Also interesting is the way we formally acknowledge the quality of a publication in Brazil. We use Qualis as the local assessment of the quality of journals. Similar to the CABS journal rankings, Qualis ranks journals from A1 (the highest quality) to C (lowest quality) and is used to assess the performance of researchers and to evaluate postgraduate courses. Needless to say, Qualis sets the bar and is the main driver of publications in Brazil.
When cross-referencing the datasets from Qualis with our own predatory classifications, we find many predatory journals throughout all rankings of Qualis, but mostly in the lower ones.
Going further, we investigated whether or not a predatory journal included in Qualis publishes more articles than a non-predatory one. A positive result could go some way to explaining how predatory publications are entering and expanding in the system. Our results show that when a predatory journal enters Qualis, it publishes a significantly higher number of articles than non-predatory journals. That is, the predatory journals classified in Qualis are being targeted by authors in a significant and worrying way.
The message from our research is clear: predatory journals are not yet undermining the academic system of Brazil, but may do so in the future. The proportion of the research literature made up of predatory journals is increasing at an alarming rate. We provide strong evidence to suggest Qualis is a key factor in why we see such an increase. If not identified and combatted, predatory publishers may consume important research funds at the expense of the scientific endeavour.
Although our results are restricted to Brazil, they constitute a warning to other countries with a similar academic system. The use of a local journal ranking such as Qualis is not novel or restricted to Brazil; countries such as Australia with the ERA (Excellence in Research for Australia) system, Norway with the CRIStin initiative, and Colombia with Publindex, all have their own standards. We suspect that if our study is replicated in these countries, similar results may be found.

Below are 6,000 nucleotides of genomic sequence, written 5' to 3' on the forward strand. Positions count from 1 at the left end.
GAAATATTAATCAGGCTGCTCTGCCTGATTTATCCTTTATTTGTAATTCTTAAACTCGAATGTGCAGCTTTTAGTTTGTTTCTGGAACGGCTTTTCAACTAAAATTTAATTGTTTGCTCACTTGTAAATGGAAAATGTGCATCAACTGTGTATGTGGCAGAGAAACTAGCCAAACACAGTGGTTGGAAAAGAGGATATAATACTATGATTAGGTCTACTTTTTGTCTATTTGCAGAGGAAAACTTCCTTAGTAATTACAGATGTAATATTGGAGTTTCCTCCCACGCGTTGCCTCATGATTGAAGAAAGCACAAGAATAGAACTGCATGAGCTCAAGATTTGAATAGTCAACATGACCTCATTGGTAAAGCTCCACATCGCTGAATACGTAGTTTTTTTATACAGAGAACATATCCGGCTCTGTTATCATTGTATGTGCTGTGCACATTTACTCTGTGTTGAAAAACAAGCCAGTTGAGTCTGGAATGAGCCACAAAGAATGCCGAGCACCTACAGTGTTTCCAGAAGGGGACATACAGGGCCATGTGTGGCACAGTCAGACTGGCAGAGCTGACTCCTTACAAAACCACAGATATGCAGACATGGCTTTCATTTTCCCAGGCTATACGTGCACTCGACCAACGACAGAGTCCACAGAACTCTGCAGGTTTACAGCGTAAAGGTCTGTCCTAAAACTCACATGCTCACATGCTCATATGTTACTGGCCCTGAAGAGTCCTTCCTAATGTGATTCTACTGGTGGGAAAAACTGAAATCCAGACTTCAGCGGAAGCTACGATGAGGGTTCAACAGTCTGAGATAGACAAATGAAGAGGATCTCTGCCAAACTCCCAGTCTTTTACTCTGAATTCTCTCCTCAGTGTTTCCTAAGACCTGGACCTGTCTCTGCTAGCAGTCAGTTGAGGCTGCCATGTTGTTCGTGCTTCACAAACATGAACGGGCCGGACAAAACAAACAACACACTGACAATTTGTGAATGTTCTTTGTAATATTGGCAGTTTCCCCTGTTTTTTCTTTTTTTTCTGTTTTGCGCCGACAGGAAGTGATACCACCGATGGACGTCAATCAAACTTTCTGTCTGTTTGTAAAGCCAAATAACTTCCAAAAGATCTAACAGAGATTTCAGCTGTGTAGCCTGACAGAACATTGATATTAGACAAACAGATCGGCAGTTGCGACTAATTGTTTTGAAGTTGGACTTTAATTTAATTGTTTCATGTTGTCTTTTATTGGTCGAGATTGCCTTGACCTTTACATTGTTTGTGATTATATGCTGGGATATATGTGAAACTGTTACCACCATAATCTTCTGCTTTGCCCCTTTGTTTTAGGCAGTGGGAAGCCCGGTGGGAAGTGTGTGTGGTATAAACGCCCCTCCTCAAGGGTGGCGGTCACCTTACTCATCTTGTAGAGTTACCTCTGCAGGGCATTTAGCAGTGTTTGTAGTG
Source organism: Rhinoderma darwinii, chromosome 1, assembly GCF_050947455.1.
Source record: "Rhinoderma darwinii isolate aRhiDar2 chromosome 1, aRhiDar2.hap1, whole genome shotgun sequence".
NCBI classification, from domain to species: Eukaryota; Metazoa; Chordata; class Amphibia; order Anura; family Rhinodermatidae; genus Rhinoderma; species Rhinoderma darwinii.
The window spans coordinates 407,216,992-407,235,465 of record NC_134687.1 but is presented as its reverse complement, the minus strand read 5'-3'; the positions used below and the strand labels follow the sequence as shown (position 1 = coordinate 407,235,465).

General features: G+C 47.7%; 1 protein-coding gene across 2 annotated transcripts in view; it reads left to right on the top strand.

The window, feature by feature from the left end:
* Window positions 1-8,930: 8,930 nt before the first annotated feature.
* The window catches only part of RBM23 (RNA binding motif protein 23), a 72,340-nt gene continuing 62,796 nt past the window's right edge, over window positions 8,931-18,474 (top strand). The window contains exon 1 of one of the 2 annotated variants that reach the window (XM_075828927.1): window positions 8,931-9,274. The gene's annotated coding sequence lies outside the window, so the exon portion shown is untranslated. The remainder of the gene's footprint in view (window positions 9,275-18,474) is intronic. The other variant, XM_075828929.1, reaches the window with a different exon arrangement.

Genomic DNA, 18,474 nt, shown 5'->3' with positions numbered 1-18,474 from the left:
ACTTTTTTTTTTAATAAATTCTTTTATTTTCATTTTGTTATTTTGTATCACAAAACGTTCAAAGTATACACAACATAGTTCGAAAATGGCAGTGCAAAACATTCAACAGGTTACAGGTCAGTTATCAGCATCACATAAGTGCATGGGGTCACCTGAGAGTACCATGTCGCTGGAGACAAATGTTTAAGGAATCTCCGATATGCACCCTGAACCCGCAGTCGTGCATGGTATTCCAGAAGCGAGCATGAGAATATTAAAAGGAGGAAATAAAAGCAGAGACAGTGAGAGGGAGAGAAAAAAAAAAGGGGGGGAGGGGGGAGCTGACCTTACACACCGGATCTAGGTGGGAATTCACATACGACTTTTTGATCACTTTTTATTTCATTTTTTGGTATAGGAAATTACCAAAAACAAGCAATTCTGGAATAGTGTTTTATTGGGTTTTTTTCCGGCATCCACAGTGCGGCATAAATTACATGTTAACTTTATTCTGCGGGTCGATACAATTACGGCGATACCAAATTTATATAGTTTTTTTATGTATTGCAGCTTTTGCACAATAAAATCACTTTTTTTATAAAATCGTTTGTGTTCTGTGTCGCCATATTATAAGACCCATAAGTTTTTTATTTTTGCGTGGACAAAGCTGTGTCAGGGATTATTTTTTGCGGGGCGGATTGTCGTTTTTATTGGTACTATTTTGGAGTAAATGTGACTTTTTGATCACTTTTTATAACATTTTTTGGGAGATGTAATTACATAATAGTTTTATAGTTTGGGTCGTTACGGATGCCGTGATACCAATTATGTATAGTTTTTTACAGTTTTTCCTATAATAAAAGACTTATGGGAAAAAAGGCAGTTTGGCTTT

Raising awareness of predatory journals and publishers is essential to the sustainable future of academia, based on rigour and relevance. This task should be undertaken by research funding agencies. The results of our research indicate that researchers may be exploiting the inertia of these agencies in combatting the more energetically predatory journals and using governmental funds to publish ‘questionable’ scientific research results.
The data used in our research is publicly available via an online application providing easy access to the database. We hope these simple tools can contribute to minimising the penetration of predatory publishers in the academic system.
Marcelo S Perlin is assistant professor at the Universidade Federal do Rio Grande do Sul, Brazil; Takeyoshi Imasato is assistant professor at Universidade Federal do Rio Grande do Sul; and Denis Borenstein is a full professor in the Management School, Federal University of Rio Grande do Sul, Brazil. This blog post is based on the authors’ article, “Is predatory publishing a real threat? Evidence from a large database study”, published in Scientometrics (DOI: 10.1007/s11192-018-2750-6). It was first published on the LSE Impact Blog and gives the views of the authors, and not the position of the LSE Impact Blog, nor of the London School of Economics and Political Science.